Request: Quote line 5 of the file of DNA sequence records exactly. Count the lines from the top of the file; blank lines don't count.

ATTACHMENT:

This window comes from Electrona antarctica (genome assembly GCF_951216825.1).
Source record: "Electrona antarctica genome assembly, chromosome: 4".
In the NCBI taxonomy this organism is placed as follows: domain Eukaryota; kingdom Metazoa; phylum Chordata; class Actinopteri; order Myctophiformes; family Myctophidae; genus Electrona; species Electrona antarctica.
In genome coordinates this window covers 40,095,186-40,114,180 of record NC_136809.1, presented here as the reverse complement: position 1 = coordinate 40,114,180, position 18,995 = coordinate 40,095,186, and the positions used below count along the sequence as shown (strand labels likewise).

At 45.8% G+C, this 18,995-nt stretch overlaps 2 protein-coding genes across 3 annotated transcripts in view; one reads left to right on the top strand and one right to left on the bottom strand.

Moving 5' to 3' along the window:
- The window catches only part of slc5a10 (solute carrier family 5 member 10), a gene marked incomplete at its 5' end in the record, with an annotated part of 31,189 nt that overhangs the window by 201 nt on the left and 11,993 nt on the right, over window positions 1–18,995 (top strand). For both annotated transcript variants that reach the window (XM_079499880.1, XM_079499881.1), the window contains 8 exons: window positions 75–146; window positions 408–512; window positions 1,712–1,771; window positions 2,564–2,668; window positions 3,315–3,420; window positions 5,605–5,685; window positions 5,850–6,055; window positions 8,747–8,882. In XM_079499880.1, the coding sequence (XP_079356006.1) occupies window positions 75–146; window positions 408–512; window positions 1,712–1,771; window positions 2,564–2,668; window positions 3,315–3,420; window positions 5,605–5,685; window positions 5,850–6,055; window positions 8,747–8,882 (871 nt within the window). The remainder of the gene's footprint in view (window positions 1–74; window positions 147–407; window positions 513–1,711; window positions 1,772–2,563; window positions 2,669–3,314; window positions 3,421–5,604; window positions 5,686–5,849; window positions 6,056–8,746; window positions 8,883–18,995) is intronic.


At 45.8% G+C, this 18,995-nt stretch overlaps 2 protein-coding genes across 3 annotated transcripts in view; one reads left to right on the top strand and one right to left on the bottom strand.